My Chinese relatives were excited in early 2011 when I told them that I had decided to move to Hong Kong. They hoped this was a sign that I was finally “embracing my Chinese side.” Well, not quite. I’m still pretty bad when it comes to being Chinese. I’m terrible at math, not really into electronics, nor am I good at gymnastics or synchronized diving. I am, unfortunately, a bad Asian women driver, though I’m not sure that’s what they meant when they asked me why I couldn’t be more Chinese.
My family’s excitement about my “Chinese-ification” quickly turned into abject horror when I told them that I had moved into Wan Chai, an area in Hong Kong with a long history of prostitution and drunken debauchery. Wan Chai is the former landing site for the US Naval ships after all and some habits die hard, I guess.
Although prostitution and a rowdy nightlife still exists (now mostly confined to a small section of Lockhart Road), Wan Chai is a rapidly gentrifying neighborhood with a rich history. Everywhere you walk, you see crumbling old houses mixed in with the new skyscrapers, bustling cha chaan tangs (Hong Kong-style diners) crowded between posh new European style cafes, and overpriced international supermarkets up the street from traditional wet markets. Wan Chai may still be a little rough around the edges, but that’s part of its charm. I loved living there and exploring its seedy past, local roots, and new developments.
An afternoon of exploring led me to this abandoned and derelict building off Wan Chai’s Ship Street. Built and owned by a wealthy merchant in the early 1900’s, Nam Koo Terrace was turned into a brothel, or “comfort house,” for Japanese soldiers during the Japanese Occupation in the early 1940’s. Legend has it that cries and screams of the women forced into prostitution can still be heard at the “Wan Chai Haunted House.” I wanted to explore the grounds more, even willing to sneak in, but unfortunately, the site is now barricaded with wire fences and guards.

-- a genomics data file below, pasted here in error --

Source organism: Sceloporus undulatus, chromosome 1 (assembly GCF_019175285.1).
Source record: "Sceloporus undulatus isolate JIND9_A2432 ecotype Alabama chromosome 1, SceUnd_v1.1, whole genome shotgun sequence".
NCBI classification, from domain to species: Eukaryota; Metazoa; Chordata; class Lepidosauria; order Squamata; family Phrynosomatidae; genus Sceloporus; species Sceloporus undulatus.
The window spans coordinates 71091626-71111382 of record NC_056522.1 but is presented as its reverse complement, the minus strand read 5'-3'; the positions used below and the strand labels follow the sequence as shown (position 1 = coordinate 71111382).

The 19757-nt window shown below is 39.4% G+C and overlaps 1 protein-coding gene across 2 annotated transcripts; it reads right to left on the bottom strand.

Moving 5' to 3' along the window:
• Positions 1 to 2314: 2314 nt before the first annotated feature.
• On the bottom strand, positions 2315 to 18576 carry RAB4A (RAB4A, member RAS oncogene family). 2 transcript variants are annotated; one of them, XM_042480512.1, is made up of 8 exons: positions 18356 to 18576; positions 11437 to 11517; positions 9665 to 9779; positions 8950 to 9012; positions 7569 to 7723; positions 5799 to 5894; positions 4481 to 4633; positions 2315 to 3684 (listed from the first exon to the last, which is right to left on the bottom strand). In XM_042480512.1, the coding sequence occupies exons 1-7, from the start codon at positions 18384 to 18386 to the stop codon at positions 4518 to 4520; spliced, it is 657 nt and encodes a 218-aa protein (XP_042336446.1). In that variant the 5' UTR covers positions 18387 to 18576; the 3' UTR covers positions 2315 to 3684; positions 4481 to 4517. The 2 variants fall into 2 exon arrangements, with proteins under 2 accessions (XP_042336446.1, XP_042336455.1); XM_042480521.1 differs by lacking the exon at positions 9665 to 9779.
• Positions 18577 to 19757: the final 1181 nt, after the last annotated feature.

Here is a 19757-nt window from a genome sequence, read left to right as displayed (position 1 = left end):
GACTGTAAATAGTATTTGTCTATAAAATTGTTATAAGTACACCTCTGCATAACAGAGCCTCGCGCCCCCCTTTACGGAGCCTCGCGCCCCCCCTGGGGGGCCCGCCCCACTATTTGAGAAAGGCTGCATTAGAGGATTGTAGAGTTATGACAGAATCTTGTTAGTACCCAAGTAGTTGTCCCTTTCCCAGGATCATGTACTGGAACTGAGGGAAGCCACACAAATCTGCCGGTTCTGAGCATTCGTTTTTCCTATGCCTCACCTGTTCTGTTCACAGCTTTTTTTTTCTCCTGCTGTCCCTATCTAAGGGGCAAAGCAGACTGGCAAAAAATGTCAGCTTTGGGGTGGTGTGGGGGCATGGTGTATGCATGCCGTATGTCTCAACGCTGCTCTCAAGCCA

I had lived in Wan Chai for over a year before I finally made my way to the iconic Wan Chai Blue House. I don’t know why it took me so long. Perhaps I procrastinated because I knew it just just up the road from my apartment. The upper floors are still residential, though the ground floor shops have changed over time. From hospital to martial arts school to temple, the Blue House of Wan Chai has seen it all. It’s living history in itself.
Not far from the Blue House is a great little dive bar to enjoy drinks with friends when you want to avoid the raucus down on Lockhart Road. Casual and unpretentious, Tai Lung Fung is the perfect spot for a nightcap (or two) with friends. Doubling as an art studio and gallery, Tai Lung Fung is a true hidden gem in the Wan Chai nightlife scene and I’m quite alright for the crowds to remain on the other side of the neighborhood.
Of course, my favorite thing about living in Wan Chai was having the Star Ferry just a few blocks behind my apartment building. Whenever I was feeling down, I’d hop on the Star Ferry, take the quick 20 minute ride across Victoria Harbour, take in the beautiful skyline, and somehow, everything would feel right again.
Wan Chai may have a history it can’t escape, just like I have a cultural heritage I can’t ignore. The best we can do is to continue moving forward, and I think we’re both doing a pretty good job of it.